This is not to say that the UK isn’t sending a whole raft of new and great rock talent to entertain us next week. On the DIY punk front, Glasgow’s Breakfast Muff and Tijuana Bibles, along with London’s Goat Girl, will give you something to shout about and raise your fists to. If you prefer your rock more pop-orientated, SXSW also has you covered. Flyte, who we’ve covered for a few years here on TGTF, will be making their first appearance in Austin with their summer 2017 Island Records debut ‘The Loved Ones’ under their belt. Brighton furnishes SXSW with two exciting rock acts, The RPMs (pictured at top), who will open the Friday afternoon festivities at the BME, and the female-fronted Yonaka. You can read my SXSW 2018 preview of The RPMs through here.

Sometimes your name can make you infamous and as someone once said, any publicity is good publicity, right? London hard rockers Steak were named by local Austin culture blog do512 as having one of the best names of artists showcasing at this year’s event. Admittedly, we may have unfairly maligned some of the less Googleable band names in the past: Cabbage, College, Merchandise and Shopping, anyone? But if you’re going to bring a rock band to Texas of all places, you can’t go wrong with naming yourself after a great cut of beef. Another London band named in do512’s piece were Our Girl, the London trio fronted by Soph Nathan who were discovered, shall we say, after supporting SXSW 2015 alums Honeyblood.

Please note: all information we bring you about SXSW 2018 is to the best of our knowledge when it posts and artists and bands scheduled to appear may be subject to change. To learn when your favourite artist is playing in Austin, we recommend you first consult the official SXSW schedule, then stop by the artist’s Facebook or official Web site for details of any non-official SXSW appearances.

 

TGTF Guide to SXSW 2018: this year’s recommended keynotes and speakers

 
By on Monday, 5th March 2018 at 11:00 am
 

Each year, SXSW brings in an awe-inspiring list of industry speakers to take part in its Conference sessions. 2018 is no exception. In a month and a half, there will be an impressive crop of industry leaders, luminaries and artists you can hear speak in Austin as part of the Music, Interactive, Film and Convergence portions of the conference. Below is just a small selection of what’s on offer.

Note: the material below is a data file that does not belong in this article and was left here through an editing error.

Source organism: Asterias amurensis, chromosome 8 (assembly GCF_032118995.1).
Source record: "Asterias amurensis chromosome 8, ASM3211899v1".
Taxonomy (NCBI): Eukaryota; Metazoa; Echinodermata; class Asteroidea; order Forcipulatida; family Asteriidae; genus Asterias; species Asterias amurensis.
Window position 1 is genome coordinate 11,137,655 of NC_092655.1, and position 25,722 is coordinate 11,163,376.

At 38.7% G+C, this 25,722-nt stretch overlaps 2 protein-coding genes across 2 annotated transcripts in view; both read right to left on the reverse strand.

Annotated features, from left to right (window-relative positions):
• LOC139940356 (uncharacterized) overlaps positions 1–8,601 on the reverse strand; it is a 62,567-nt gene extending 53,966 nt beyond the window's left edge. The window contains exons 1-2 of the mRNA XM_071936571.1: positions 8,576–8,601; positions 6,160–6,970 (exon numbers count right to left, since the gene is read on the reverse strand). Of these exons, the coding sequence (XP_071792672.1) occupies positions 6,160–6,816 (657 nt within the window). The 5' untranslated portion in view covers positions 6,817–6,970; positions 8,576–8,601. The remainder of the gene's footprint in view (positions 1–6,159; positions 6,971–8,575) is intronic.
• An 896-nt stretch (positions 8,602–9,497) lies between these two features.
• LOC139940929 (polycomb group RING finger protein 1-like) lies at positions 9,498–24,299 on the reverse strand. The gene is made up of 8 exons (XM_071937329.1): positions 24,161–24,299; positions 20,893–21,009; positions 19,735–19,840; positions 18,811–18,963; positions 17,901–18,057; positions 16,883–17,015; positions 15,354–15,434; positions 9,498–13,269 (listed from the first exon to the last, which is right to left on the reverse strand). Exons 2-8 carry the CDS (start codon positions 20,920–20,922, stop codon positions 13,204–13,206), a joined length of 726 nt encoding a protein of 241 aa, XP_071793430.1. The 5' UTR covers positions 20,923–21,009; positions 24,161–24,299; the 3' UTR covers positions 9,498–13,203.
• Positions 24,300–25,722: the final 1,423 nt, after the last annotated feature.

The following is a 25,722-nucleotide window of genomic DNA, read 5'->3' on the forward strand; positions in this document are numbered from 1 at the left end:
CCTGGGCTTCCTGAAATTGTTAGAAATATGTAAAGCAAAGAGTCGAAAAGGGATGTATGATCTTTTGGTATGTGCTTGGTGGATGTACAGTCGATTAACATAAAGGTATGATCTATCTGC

Daniel Glass (Thursday, 15 March, 5:00 PM, Music Industry; pictured at top) – Daniel Glass might not be a name you recognise, but the international artists whose careers he helped launched here in the States definitely will be. Through his record label Glassnote Records, Two Door Cinema Club, Phoenix, Mumford and Sons and many more acts were able to break America. Started as an independent company after Glass left the corporate world, his insights on how to survive, stay passionate and rise above as a little fish in a big pond will no doubt be enlightening. Joining Glass will be Aryeh Bourkoff of dealmakers Liontree.

Jose Andres and Andrew Zimmern (Monday, 12 March, 3:30 to 4:30 PM, Food) – Okay, so this isn’t conference sessions isn’t music related all. But if you follow me on Instagram, you know how much of a foodie I am, and Jose Andres is a major celebrity in the Washington, DC area. More recently, he has been prominently involved in helping to feed the victims of Hurricane Maria in Puerto Rico and the California wildfires and mobilising fellow chefs in the efforts. Andrew Zimmern is known the world over as the host of the tv programme Bizarre Foods, where he’s gone all over and eaten some pretty, er, unusual grub, shall we say. It’s easy to forget that outside his wacky Bizarre Foods persona, he’s a James Beard award winner, chef, educator and all around encyclopedia about food.

Keith Urban (Friday, 16 March, 12:30 PM, Music Culture & Stories) – As big of an industry American country music is here, I have to admit it’s not a genre I rate and we’ve pretty much overlooked it in our coverage on TGTF. If you are curious how “the other half lives”, you can do so by listening to Keith Urban’s talk about his career that has led to a bewildering 22 #1 hits and multiple Grammys, American Country Music Association Awards and Academy of Country Music Awards.

Kim Deal and Steve Albini (Wednesday, 14 March, 5 PM, Music Culture & Stories) – Kim Deal was as the original bassist for The Pixies and singer and guitarist of The Breeders with her sister Kelly. Kim Deal will sure to say plenty to say about breaking the mould of rock and into grunge and alternative rock. Steve Albini appeared as the keynote speaker at Output Belfast 2016. In Austin, Albini will be providing his perspective on alt-rock from the producer’s side of things.

Lyor Cohen (Wednesday, 14 March, 11 AM, Music Industry) – Lyor Cohen is the Global Head of Music at YouTube and Google, overseeing domestic and international music partnerships and artist and label relations for his companies. He is also a founder of 300, a record label with an eclectic roster of up-and-coming artists. Prior to his current positions, Cohen was the Chairman and CEO of Recorded Music for Warner Music Group, having a big part in launching the careers of The Killers, Ed Sheeran, The Black Keys and many more successful artists of today.